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Review: TÁR

Updated: Oct 12, 2022

TÁR, the new film from director Todd Field after a 16-year hiatus, has a lot on its mind. The film is a rich exploration of what it means to be an artist today. It tells the story of a celebrated conductor who finds herself in an existential and public crisis. Cate Blanchett is fearless in this complicated character study, which forces us into the rarefied world of classical music and the arts. The film's major strengths are its trust in its audience to navigate the inner workings of her life as it falls apart and that never quite defines how we should feel about this complicated lead. Rare is a film about an artist that avoids self-aggrandizing or wallowing.

Blanchett is a tour de force in the film. Her performance is so complete and so natural that there is never a moment you don't believe in the character she is playing. In this case, she plays Lydia Tár, a woman who craves control and uses that drive to get what she wants. She is living in Berlin with her partner Sharon (Hoss), who is first chair violin, and daughter Petra. Lydia is preparing a performance of Mahler's Fifth, releasing her memoir, and recording an album. The person at her side is her loyal assistant Francesca (Noémie Merlant) who aims to be a conductor in the future.

TÁR opens with an extended interview where we learn a Wikipedia page's worth of facts about Lydia. By all accounts, it would seem her life is at a peak. Field soon begins to chip away at Lydia's control and in so doing, her fame and reputation. For much of the 158-minute film, we see a systematic dethroning of a celebrity due to their abuses of power. This is done through the incredible details of Lydia that begin to show us the darker sides of her. Why does she steal her partner's medication? Why is it so natural for her to threaten a young bully who is picking on her daughter?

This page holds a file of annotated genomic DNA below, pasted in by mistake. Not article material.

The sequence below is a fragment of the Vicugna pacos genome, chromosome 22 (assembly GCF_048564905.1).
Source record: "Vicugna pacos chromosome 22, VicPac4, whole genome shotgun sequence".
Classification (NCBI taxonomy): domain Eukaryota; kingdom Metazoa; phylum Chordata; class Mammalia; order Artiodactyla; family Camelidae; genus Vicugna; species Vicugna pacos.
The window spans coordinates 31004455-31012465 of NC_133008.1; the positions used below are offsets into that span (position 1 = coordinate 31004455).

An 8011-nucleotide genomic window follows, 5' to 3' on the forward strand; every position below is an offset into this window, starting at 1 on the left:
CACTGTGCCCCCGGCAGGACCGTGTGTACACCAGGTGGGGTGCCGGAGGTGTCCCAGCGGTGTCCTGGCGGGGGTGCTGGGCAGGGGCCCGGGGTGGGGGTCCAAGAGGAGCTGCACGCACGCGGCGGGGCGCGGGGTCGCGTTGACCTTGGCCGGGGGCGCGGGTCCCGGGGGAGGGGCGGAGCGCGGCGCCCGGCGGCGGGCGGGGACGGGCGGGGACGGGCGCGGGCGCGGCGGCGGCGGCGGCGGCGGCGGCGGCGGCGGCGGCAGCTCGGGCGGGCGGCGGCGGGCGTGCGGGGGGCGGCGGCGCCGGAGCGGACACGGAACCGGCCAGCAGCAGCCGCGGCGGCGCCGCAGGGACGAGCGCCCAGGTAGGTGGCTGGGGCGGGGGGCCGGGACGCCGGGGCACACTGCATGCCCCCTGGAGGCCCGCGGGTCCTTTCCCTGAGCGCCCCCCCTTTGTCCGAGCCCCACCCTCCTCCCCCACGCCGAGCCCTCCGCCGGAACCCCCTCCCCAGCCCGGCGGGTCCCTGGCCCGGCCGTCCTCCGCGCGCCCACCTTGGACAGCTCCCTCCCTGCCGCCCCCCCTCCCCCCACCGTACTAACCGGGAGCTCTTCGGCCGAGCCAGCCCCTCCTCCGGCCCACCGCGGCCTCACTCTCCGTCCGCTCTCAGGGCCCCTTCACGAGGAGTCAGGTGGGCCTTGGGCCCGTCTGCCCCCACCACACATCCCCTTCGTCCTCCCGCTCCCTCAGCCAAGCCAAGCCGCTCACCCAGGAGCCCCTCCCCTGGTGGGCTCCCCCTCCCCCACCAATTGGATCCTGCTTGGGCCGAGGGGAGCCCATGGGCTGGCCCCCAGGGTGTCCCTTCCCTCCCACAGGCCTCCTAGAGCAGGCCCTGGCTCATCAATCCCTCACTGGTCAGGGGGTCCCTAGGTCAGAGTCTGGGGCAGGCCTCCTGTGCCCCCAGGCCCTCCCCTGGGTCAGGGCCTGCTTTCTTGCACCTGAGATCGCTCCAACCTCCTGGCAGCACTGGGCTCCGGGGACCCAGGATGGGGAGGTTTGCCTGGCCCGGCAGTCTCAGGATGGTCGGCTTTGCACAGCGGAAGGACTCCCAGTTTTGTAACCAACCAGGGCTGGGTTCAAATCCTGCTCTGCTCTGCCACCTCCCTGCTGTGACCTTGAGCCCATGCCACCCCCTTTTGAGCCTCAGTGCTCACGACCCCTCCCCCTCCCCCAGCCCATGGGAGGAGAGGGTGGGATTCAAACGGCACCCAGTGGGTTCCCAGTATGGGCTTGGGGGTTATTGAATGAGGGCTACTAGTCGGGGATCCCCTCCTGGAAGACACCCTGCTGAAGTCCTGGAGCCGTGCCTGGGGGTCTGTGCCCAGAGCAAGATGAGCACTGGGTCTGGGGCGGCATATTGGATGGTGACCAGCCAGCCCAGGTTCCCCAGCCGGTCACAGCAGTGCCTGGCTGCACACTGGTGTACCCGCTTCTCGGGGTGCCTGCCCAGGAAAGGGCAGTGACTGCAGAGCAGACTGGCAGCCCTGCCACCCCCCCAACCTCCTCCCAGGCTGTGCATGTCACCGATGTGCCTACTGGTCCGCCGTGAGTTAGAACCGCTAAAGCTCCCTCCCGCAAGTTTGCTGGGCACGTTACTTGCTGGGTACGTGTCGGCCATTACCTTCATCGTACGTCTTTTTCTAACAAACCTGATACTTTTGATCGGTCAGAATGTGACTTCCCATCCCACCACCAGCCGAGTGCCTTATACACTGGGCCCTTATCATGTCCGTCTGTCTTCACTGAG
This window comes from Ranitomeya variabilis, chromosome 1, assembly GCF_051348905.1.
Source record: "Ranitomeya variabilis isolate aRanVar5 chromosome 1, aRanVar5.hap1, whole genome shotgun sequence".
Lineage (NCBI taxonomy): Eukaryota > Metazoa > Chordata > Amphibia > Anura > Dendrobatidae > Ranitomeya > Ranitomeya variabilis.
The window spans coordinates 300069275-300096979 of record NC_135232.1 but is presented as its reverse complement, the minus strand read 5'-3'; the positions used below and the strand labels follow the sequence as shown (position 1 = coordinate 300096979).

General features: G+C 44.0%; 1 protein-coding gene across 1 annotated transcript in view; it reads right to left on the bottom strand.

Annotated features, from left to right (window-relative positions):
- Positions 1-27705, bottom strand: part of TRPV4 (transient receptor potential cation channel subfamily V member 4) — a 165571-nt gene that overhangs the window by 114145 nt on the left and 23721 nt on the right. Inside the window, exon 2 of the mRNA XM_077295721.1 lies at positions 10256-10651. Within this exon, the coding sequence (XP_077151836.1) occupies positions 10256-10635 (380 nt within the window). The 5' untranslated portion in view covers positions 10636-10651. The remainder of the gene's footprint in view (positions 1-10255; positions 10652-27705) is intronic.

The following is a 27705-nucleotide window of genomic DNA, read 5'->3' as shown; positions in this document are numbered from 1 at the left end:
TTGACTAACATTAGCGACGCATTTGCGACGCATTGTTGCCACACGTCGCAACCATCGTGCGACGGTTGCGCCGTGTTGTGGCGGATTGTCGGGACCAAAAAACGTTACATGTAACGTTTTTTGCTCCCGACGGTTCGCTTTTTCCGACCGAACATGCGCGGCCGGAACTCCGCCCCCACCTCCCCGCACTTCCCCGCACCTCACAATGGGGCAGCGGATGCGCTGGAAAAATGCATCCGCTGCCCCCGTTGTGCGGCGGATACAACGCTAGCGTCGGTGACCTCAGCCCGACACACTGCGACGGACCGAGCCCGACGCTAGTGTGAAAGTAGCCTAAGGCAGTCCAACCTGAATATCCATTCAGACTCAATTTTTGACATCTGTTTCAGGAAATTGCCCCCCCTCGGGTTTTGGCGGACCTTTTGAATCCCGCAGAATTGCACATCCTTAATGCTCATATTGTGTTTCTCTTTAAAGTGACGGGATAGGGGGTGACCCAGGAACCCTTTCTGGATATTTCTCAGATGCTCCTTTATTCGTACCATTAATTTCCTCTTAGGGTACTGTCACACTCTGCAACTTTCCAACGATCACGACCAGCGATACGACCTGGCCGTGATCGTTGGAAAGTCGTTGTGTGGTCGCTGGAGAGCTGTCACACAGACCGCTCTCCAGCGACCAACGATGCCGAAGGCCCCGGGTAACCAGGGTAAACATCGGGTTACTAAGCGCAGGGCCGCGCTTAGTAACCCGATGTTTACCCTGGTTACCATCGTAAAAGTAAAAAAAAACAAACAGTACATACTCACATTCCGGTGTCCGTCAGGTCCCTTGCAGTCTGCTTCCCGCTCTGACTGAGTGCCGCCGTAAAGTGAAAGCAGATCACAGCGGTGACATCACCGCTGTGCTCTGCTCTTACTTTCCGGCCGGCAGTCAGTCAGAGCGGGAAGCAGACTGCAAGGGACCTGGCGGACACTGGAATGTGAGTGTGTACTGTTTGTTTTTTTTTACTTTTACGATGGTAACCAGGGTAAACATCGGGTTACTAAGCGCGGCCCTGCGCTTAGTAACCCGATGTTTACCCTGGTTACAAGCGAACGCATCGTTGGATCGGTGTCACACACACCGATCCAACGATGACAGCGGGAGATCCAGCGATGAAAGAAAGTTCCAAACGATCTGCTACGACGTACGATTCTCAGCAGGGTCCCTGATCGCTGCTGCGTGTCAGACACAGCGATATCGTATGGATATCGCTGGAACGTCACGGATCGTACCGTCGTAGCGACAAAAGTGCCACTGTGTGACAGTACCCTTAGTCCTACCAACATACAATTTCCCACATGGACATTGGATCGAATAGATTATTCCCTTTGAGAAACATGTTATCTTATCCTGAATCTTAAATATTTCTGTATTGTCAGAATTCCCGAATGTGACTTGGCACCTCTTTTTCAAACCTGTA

Field steady direction never lets us feel we have a handle on how the film feels about Lydia and what is happening to her. This careful threading of nonjudgement is mesmerizing. Each scene gives us a new shade of who Lydia is, some that push us to her and others that repel us from her. Field is steady even through the darkly comedic punchline of an ending. It is a remarkable feat for both the actor and director.

Revealing any more would ruin the power of the film. It is the nuanced approach by both Field and Blanchett that will have you wanting to talk about this film long after seeing it. TÁR refuses any commentary and instead investigates the way in which modern artists have to reckon with a critical public about their every behavior. An early conversation Lydia has with her predecessor Aldo (Nicholas Hopchet) about the separation of art from artist clues you in on what a smart rumination this film is.

TÁR is a film that is fascinating by artists and how they work, especially when everything around them falls apart. The film requires patience initially but soon rewards. The biggest of those rewards is Blanchett's performance. It is one for the ages.



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